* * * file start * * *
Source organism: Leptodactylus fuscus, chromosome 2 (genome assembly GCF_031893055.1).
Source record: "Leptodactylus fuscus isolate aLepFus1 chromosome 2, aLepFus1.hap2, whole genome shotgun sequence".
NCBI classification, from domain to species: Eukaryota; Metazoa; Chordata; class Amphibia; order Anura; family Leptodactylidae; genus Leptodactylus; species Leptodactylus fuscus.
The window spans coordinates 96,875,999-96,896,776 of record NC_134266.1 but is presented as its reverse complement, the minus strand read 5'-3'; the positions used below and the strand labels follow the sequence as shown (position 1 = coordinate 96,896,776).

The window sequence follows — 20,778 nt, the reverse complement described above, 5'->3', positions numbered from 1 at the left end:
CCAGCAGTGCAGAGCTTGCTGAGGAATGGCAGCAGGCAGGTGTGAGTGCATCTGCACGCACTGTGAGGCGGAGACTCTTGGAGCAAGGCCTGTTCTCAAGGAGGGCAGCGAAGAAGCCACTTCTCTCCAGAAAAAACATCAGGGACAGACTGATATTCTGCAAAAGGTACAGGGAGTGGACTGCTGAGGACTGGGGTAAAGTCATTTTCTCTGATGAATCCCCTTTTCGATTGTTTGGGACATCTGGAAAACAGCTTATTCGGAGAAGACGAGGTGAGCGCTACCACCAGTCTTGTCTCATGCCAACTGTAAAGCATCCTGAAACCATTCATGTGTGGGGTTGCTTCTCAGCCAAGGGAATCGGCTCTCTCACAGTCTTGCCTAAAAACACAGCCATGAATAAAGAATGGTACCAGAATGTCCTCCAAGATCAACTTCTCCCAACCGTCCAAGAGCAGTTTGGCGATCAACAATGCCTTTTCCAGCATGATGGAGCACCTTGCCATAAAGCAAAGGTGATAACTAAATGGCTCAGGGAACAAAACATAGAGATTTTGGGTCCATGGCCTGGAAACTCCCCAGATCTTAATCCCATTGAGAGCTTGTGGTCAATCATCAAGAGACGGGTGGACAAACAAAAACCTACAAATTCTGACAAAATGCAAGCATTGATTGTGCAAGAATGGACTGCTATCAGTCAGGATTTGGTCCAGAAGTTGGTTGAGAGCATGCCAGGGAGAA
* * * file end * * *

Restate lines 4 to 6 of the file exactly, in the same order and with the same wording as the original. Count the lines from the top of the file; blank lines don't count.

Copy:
The window spans coordinates 96,875,999-96,896,776 of record NC_134266.1 but is presented as its reverse complement, the minus strand read 5'-3'; the positions used below and the strand labels follow the sequence as shown (position 1 = coordinate 96,896,776).

The window sequence follows — 20,778 nt, the reverse complement described above, 5'->3', positions numbered from 1 at the left end:
CCAGCAGTGCAGAGCTTGCTGAGGAATGGCAGCAGGCAGGTGTGAGTGCATCTGCACGCACTGTGAGGCGGAGACTCTTGGAGCAAGGCCTGTTCTCAAGGAGGGCAGCGAAGAAGCCACTTCTCTCCAGAAAAAACATCAGGGACAGACTGATATTCTGCAAAAGGTACAGGGAGTGGACTGCTGAGGACTGGGGTAAAGTCATTTTCTCTGATGAATCCCCTTTTCGATTGTTTGGGACATCTGGAAAACAGCTTATTCGGAGAAGACGAGGTGAGCGCTACCACCAGTCTTGTCTCATGCCAACTGTAAAGCATCCTGAAACCATTCATGTGTGGGGTTGCTTCTCAGCCAAGGGAATCGGCTCTCTCACAGTCTTGCCTAAAAACACAGCCATGAATAAAGAATGGTACCAGAATGTCCTCCAAGATCAACTTCTCCCAACCGTCCAAGAGCAGTTTGGCGATCAACAATGCCTTTTCCAGCATGATGGAGCACCTTGCCATAAAGCAAAGGTGATAACTAAATGGCTCAGGGAACAAAACATAGAGATTTTGGGTCCATGGCCTGGAAACTCCCCAGATCTTAATCCCATTGAGAGCTTGTGGTCAATCATCAAGAGACGGGTGGACAAACAAAAACCTACAAATTCTGACAAAATGCAAGCATTGATTGTGCAAGAATGGACTGCTATCAGTCAGGATTTGGTCCAGAAGTTGGTTGAGAGCATGCCAGGGAGAA